We have a bias in favour of people’s right to free expression. While we recognise that protecting the free exchange of ideas and information cannot be without some limits, we believe that more information generally means more choice, more freedom and ultimately more power for the individual.





    Some limits, like child pornography, are obvious. No Australian wants that to be available – and we agree. Google, like many other Internet companies, has a global, all-product ban against child sexual abuse material and we filter out this content from our search results. But moving to a mandatory ISP filtering regime with a scope that goes well beyond such material is heavy handed and can raise genuine questions about restrictions on access to information.”…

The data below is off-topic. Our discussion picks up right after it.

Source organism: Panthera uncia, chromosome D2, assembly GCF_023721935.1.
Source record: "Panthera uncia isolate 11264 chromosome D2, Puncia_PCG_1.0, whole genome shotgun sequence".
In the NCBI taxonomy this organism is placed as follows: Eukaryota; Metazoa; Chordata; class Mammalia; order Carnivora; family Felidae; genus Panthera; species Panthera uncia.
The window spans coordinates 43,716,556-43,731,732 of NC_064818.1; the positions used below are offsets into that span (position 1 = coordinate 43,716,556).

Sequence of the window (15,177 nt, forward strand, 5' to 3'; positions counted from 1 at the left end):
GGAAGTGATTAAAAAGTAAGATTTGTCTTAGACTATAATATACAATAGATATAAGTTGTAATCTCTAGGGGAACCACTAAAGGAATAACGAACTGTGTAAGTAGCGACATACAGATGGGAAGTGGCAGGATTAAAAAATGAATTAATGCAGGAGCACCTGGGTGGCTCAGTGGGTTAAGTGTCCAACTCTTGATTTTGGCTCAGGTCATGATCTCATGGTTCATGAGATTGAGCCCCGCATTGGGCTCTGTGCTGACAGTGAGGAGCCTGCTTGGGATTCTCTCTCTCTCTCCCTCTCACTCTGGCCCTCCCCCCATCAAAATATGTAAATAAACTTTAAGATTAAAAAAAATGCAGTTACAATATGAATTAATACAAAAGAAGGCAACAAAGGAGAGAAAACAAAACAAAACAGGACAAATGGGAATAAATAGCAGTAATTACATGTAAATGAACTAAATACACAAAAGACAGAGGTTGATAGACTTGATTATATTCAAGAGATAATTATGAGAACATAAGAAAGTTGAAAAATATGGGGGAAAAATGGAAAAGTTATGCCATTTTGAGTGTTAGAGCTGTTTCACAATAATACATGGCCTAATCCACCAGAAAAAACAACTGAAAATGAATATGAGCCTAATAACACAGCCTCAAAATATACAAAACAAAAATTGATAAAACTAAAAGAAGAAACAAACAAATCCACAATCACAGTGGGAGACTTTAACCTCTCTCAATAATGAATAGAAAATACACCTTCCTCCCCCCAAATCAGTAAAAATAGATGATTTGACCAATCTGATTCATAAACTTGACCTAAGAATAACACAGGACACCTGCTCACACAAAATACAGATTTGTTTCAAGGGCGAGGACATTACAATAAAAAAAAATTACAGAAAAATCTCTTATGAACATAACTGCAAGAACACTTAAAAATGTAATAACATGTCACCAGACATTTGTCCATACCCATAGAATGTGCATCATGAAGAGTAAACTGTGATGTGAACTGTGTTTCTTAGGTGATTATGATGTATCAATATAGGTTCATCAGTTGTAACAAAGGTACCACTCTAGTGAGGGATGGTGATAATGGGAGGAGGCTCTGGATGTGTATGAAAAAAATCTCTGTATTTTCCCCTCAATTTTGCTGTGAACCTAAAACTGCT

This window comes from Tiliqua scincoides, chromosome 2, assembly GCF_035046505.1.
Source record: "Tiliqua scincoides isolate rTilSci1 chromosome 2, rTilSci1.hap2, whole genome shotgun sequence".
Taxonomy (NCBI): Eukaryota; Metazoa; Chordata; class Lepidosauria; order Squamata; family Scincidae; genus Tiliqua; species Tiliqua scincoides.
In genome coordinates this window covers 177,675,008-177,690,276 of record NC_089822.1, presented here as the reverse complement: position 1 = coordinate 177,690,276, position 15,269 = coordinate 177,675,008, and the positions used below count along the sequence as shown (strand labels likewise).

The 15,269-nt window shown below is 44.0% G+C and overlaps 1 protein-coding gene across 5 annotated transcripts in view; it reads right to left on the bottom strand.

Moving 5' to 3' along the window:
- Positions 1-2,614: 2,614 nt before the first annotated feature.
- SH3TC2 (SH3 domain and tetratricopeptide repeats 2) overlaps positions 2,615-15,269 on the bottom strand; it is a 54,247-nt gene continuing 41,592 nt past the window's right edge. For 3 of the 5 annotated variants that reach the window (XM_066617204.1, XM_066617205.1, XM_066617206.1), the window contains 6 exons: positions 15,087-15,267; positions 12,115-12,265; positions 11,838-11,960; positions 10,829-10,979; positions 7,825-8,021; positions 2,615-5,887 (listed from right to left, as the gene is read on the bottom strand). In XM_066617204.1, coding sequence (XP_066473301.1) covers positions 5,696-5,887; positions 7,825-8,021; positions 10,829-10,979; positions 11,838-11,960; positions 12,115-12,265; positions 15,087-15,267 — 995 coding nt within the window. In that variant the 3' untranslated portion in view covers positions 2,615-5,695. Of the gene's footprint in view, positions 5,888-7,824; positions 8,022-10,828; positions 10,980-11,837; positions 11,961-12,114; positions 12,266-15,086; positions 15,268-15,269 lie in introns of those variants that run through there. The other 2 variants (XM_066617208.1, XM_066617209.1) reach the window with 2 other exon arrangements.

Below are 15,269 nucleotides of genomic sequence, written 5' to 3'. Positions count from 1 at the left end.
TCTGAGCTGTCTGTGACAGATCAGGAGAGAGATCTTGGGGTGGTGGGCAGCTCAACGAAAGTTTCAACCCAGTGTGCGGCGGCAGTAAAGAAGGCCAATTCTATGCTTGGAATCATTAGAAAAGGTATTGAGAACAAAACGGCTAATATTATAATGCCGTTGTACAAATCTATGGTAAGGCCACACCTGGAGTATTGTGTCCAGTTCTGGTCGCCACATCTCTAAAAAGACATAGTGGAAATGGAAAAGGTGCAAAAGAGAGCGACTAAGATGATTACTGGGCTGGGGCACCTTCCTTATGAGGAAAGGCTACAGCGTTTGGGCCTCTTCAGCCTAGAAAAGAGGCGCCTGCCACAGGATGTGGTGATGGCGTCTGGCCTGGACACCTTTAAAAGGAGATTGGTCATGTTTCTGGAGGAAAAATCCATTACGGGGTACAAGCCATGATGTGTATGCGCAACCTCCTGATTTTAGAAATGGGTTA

This is not enough for Conroy and his cronies.  In justifying the filter, Conroy concedes that “it is possible that filtering may be circumvented by a technically competent user”.  That is a lie, Conroy.  A user need not be technically competent to circumvent the filter.  A user only needs to see what other users are doing to circumvent the the filter, and apply it to their own situation.  A user doesn’t need to know the hows and whys of various methods to work around the filter.  The user merely only needs access to the information.  Such as a WikiPedia page or a forum with the instructions.  A user doesn’t need to know how an OS like Windows 7 or Mac OS X work, so sure as eggs break when thrown at brick walls, the “technically competent” will be able to show even the most casual user how to circumvent the filter.